We ask our presentors, even those who have experience presenting, to do the spiritual work nessary to to learn what the Lord wants them to tell the sisters who come. It really is one of a kind. It doesn’t get duplicated. We hope people aren’t giving the same message they’ve given in lots of other settings . We hope it’s something that really does meet a need or answer a question.
Q: What do you think conference goers should do to prepare for Women’s Conference?
One of the members of our planning committee said in one of our post conference meetings, “The women who come to Women’s Conference come with great depths of seeking.” I have reflected on that phrase a lot because its an awesome responsibility to try to plan something for someone who comes with great depth of seeking. But we know from our evaluations and from spontaneous conversations that occur with people during Women’s Conference that the ones that seem to get the most out of it are the ones that have pondered a question, dilemma or something they’ve been thinking about and they come with a hope and an expectation there will be some directions, some reenforcement or reassurance, on the thing that mattered to them.
Q: The theme this year comes from 1 Nephi 14: 14, “And they were armed with righteousness and the power of God in great glory.” Where did this theme originate from and why do you feel this theme is so important?
Selecting a theme is our first task when we have our first planning meeting at the end of August every year. I had known we would be getting the wonderful book, “Daughters In My Kingdom,” and I had been thinking about trying to do something that would be a companion or support for the truth we are taught in it. I was reading one day in the Book of Mormon and came across these verses. They come from a moment in time when an angel was showing Nephi the birth of the Savior, what would happen to [Nephi’s] people in the Americas and what would happen on the American continents. One of the things showed to him was this vision of the covenant people of the Lamb who are “armed with righteousness and the power of God in great glory.” It seemed to fit with the spirit of the introduction the First Presidency gave us in “Daughters In My Kingdom.”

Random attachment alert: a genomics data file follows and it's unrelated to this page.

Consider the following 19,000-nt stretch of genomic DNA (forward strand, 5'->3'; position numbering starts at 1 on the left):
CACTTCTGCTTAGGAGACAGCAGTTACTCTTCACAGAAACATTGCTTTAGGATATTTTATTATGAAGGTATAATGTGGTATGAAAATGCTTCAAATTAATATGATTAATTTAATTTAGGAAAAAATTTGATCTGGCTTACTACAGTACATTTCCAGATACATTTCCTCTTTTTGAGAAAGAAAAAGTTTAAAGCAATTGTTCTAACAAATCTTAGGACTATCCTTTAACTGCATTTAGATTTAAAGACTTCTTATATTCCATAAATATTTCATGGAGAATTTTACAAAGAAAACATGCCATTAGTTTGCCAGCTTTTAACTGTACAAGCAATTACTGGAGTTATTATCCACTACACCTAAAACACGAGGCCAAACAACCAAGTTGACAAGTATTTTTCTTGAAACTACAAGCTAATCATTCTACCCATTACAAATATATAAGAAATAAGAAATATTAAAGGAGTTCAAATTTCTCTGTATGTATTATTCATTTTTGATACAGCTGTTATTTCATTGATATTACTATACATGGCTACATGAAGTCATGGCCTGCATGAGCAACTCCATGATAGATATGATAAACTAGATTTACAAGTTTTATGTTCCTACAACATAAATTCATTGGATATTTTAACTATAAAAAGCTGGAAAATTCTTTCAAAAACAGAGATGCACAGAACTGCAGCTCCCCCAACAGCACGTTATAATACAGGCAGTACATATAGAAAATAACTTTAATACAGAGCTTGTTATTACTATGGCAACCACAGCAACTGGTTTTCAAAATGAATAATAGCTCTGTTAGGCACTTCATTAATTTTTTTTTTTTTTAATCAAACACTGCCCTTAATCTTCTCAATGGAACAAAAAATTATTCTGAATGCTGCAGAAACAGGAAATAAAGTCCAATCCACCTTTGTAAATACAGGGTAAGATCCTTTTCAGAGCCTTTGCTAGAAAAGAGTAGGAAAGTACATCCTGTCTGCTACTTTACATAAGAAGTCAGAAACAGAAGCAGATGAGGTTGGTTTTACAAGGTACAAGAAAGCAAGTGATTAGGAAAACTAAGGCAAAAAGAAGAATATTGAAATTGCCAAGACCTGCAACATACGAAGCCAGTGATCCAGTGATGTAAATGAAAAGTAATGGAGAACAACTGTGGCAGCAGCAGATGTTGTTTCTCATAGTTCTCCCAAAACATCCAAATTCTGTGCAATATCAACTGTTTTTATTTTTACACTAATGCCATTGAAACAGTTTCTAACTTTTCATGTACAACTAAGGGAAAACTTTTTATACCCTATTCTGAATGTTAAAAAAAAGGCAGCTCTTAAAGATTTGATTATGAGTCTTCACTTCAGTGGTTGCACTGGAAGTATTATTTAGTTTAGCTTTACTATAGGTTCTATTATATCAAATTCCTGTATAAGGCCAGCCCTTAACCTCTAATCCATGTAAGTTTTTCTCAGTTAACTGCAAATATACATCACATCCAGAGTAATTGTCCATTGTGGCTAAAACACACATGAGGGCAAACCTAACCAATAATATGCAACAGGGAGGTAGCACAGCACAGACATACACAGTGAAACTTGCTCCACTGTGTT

Q: In addition to the scriptural theme, the website also displays Minerva Tiecharts painting, “Zion Ho!” Do you feel this painting embodied the theme?
I liked this one because the woman is strong and enthusiastic about what she’s doing and she’s not afraid. She’s encouraging others. She’s offering what seems to be hope to the others.
Q: What are some of the highlights of Women’s Conference?
The thing that gives me the most satisfaction is the spirit that the women bring with them. You add to that the spirit of people who have been preparing for four months, thinking, praying, attending the temple — all those things people do when preparing to give a message. Those things come together in a miraculous way and you feel it. It’s not just that the presenters bring the Spirit or that the women come with the Spirit. But, they both do. That combination together is blessed by heaven. I feel like I watch a miracle happen every year. I recognize the Lord had to have a hand in this, because we’re all limited by our human weakness and frailities. We work hard and do the best we can, but in the end the Lord blesses it and creates a miracle in it.
Q: You mentioned the woman in Techarts painting was strong. Do you feel like Women’s Conference is a way of empowering women?
When you think about it logically, at least for me, I don’t find anything in doctrine or anything in the scriptures where the Lord says, “I really want this one half of my people to be strong and I don’t want this half to be strong.” I think the Lord wants all of his people to be strong. That doesn’t mean they are all strong in the same way, but they are strong in their faith, purpose and covenant. They are strong in relying on Him for answers. I think that makes LDS women very strong.